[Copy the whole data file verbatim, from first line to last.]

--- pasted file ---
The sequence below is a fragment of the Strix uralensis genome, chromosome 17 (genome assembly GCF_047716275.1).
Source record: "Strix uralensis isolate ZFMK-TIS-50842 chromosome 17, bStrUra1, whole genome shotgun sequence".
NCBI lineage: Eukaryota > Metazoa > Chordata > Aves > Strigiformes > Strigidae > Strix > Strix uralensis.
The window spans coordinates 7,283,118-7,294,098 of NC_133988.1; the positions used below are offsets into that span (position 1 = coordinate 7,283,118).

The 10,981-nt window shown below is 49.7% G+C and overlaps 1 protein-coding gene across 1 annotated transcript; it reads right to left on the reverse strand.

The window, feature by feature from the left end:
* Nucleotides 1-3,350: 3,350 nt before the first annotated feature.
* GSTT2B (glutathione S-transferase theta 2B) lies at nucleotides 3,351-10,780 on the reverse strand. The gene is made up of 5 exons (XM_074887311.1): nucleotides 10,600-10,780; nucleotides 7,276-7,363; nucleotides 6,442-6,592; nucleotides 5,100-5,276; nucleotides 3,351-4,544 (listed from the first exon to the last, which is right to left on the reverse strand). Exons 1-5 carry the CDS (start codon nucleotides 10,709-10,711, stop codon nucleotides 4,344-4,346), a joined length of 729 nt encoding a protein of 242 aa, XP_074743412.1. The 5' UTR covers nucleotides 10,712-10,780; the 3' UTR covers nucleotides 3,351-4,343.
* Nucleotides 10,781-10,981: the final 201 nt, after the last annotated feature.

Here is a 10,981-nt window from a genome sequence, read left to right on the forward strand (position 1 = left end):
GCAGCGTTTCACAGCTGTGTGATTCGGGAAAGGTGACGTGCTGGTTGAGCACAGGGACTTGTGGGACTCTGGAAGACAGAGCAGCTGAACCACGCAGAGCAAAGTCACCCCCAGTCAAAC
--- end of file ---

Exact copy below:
The sequence below is a fragment of the Strix uralensis genome, chromosome 17 (genome assembly GCF_047716275.1).
Source record: "Strix uralensis isolate ZFMK-TIS-50842 chromosome 17, bStrUra1, whole genome shotgun sequence".
NCBI lineage: Eukaryota > Metazoa > Chordata > Aves > Strigiformes > Strigidae > Strix > Strix uralensis.
The window spans coordinates 7,283,118-7,294,098 of NC_133988.1; the positions used below are offsets into that span (position 1 = coordinate 7,283,118).

The 10,981-nt window shown below is 49.7% G+C and overlaps 1 protein-coding gene across 1 annotated transcript; it reads right to left on the reverse strand.

The window, feature by feature from the left end:
* Nucleotides 1-3,350: 3,350 nt before the first annotated feature.
* GSTT2B (glutathione S-transferase theta 2B) lies at nucleotides 3,351-10,780 on the reverse strand. The gene is made up of 5 exons (XM_074887311.1): nucleotides 10,600-10,780; nucleotides 7,276-7,363; nucleotides 6,442-6,592; nucleotides 5,100-5,276; nucleotides 3,351-4,544 (listed from the first exon to the last, which is right to left on the reverse strand). Exons 1-5 carry the CDS (start codon nucleotides 10,709-10,711, stop codon nucleotides 4,344-4,346), a joined length of 729 nt encoding a protein of 242 aa, XP_074743412.1. The 5' UTR covers nucleotides 10,712-10,780; the 3' UTR covers nucleotides 3,351-4,343.
* Nucleotides 10,781-10,981: the final 201 nt, after the last annotated feature.

Here is a 10,981-nt window from a genome sequence, read left to right on the forward strand (position 1 = left end):
GCAGCGTTTCACAGCTGTGTGATTCGGGAAAGGTGACGTGCTGGTTGAGCACAGGGACTTGTGGGACTCTGGAAGACAGAGCAGCTGAACCACGCAGAGCAAAGTCACCCCCAGTCAAAC